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which he had succeeded, and from the concern of which he was anxious to relieve himself, was finally surmounted by means of his owu knowledge of law.

The local poems by which Gray has impressed a classical stamp upon Stoke are, The Elegy written in a Country Churchyard, The Long Story, both written in 1750, and his Ode to Eton College, written before, in the year 1742; in which year were also written the Ode to Spring, the Hymn to Adversity, and the Sonnet on the death of Mr. West, (the first certainly, and the two last probably,) at Stoke.

It was in the year 1780 that (Miss Speed, now) Countess de Viry enabled the lover of poetry to see in print the Rondeau, and another small amatory poem of Gray, called Thyrsis, by presenting them to the Rev. Mr. Leman, of Suffolk, while on a visit at her castle in Savoy. She died there in 1783.

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POSTHUMOUS

POEMS AND FRAGMENTS.

ODE

ON THE PLEASURES ARISING FROM VICISSITUDE.

Left unfinished by Mr. Gray. With additions by

Mr. Mason, distinguished by inverted commas.

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Now the golden morn aloft

Waves her dew-bespangled wing,
With vermeil cheek and whisper soft

She woos the tardy spring :
Till April starts, and calls around
The sleeping fragrance from the ground;
And lightly o'er the living scene
Scatters his freshest, tenderest green,
New-born flocks, in rustic dance,

Frisking ply their feeble feet;
Forgetful of their wintry trance,

The birds his presence greet:

But chief, the sky-lark warbles high
His trembling thrilling extasy;
And, lessening from the dazzled sight,
Melts into air and liquid light.

Rise, my soul! on wings of fire,

Rise the rapturous choir among ; Hark! 'tis nature strikes the lyre,

And leads the general song : “ Warm let the lyric transport flow, " Warm as the ray that bids it glow; “ And animates the vernal grove “ With health, with harmony, and love."

Yesterday the sullen year

Saw the snowy whirlwind fly;
Mute was the music of the air,

The herd stood drooping by :
Their raptures now, that wildly flow,
No yesterday nor morrow know;
'Tis man alone that joy descries
With forward and reverted eyes,

Smiles past misfortune's brow

Soft reflection's hand can trace ;
And o'er the cheek of sorrow throw

A melancholy grace;
While hope prolongs our happier hour
Or deepest shades, that dimly lour,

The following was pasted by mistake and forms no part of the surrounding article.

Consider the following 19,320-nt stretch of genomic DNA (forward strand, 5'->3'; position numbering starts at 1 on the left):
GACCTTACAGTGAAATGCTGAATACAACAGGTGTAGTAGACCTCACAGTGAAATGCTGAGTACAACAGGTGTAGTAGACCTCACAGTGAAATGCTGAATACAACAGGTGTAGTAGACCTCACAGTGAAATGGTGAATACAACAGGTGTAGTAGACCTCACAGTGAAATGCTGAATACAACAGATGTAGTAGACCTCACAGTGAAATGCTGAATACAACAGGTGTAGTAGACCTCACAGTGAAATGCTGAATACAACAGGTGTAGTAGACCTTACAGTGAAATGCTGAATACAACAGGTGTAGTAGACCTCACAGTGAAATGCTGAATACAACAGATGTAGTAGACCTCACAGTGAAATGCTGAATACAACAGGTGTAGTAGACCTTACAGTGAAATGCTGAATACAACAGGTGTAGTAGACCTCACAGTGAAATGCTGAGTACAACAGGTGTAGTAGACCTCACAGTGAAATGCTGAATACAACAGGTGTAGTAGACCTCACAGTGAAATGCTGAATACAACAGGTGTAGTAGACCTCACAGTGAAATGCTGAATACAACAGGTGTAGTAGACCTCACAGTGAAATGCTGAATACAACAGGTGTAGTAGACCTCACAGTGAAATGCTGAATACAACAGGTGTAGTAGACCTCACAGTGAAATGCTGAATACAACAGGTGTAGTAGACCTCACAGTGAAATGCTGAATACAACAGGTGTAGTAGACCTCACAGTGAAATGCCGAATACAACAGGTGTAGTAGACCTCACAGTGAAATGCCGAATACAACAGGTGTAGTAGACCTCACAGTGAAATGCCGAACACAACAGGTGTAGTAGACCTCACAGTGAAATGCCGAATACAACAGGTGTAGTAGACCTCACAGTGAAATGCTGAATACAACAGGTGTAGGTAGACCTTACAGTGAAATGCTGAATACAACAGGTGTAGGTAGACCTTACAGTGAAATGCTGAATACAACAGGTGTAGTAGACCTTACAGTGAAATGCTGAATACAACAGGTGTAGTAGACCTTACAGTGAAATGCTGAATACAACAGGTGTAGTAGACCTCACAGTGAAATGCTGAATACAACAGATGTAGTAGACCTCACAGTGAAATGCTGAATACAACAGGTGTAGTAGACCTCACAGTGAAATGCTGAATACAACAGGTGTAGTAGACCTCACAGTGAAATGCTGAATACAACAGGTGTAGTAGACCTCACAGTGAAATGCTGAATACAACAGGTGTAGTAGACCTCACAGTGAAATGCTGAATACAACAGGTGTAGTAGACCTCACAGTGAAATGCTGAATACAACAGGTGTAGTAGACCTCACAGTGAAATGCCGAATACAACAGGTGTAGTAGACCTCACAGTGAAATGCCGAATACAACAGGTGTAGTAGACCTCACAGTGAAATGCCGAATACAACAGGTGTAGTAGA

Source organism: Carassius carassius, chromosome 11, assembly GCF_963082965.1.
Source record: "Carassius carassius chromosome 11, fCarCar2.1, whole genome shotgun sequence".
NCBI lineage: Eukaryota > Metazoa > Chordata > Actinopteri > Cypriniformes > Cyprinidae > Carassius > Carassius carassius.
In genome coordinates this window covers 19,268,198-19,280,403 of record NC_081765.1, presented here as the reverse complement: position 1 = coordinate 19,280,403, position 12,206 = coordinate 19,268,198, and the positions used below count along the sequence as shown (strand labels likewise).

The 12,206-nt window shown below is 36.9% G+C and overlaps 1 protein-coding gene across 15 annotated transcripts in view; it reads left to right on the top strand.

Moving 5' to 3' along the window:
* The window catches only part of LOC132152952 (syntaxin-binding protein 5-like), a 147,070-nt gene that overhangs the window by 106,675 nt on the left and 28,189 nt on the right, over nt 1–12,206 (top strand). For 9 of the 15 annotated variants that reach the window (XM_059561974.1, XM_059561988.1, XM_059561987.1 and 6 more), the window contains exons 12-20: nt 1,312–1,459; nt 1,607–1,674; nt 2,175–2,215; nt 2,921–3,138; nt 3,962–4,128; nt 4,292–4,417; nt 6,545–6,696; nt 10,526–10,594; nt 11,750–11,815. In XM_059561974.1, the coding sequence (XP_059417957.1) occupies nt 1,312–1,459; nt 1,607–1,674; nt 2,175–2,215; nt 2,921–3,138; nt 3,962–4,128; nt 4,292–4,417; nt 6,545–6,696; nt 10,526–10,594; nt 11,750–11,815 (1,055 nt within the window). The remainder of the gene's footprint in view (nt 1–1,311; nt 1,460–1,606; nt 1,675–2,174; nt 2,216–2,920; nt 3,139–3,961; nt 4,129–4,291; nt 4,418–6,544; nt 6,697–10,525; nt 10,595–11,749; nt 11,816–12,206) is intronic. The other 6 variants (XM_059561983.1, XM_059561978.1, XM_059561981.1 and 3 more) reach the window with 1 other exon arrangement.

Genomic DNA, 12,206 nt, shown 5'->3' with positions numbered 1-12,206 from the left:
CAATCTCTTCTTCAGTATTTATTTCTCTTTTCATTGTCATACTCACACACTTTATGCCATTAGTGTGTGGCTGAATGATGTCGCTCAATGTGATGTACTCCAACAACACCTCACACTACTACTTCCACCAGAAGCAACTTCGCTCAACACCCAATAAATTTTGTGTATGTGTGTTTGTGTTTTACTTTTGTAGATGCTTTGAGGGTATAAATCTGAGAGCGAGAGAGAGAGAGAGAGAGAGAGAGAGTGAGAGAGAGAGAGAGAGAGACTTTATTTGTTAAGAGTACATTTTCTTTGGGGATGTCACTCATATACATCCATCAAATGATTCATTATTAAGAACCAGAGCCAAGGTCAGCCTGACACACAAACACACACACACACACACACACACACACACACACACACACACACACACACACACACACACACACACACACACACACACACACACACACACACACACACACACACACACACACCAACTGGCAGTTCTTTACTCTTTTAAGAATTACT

And blacken round our weary way,
Gilds with a gleam of distant day.

Still, where rosy pleasure leads,

See a kindred grief pursue ;
Behind the steps that misery treads,

Approaching comfort view:
The hues of bliss more brightly glow,
Chastised by sabler tints of woe;
And blended form, with artful strife,
The strength and harmony of life.

See the wretch, that long has toss'd

On the thorny bed of pain,
At length repair his vigour lost,

And breathe and walk again :
The meanest floweret of the vale,
The simplest note that swells the gale,
The common sun, the air, the skies,
To him are opening paradise.

Humble quiet builds her cell,

Near the source whence pleasure flows; She eyes the clear crystalline well,

And tastes it as it goes. • While' far below the 'madding' crowd “Rush headlong to the dangerous flood,' Where broad and turbulent it sweeps, * And’ perish in the boundless deeps.

Mark where indolence, and pride,

• Sooth'd by fiattery's tinkling sound,' Go, softly rolling, side by side,

Their dull but daily round :

• To these, if Hebe's self should bring
The purest cup from pleasure's spring,
Say, can they taste the flavour high
Of sober, simple, genuine joy ?

Mark ambition's march sublime

Up to power's meridian height;
While pale-eyed envy sees him climb,

And sickens at the sight.
Phantoms of danger, death, and dread,
Float hourly round ambition's head;
While spleen, within his rival's breast,
Sits brooding on her scorpion nest.

· Happier he, the peasant, far,

From the pangs of passion free,
That breathes the keen yet wholesome air

Of rugged penury.
He, when his morning task is done,
Can slumber in the noontide sun;
And hie him home, at evening's close,
To sweet repast, and calm repose.

· He, unconscious whence the bliss,

Feels, and owns in carols rude, That all the circling joys are his,

Of dear Vicissitude. From toil he wins his spirits light, From busy day the peaceful niglit; Rich, from the very want of wealth, In heaven's best treasures, peace and health.'

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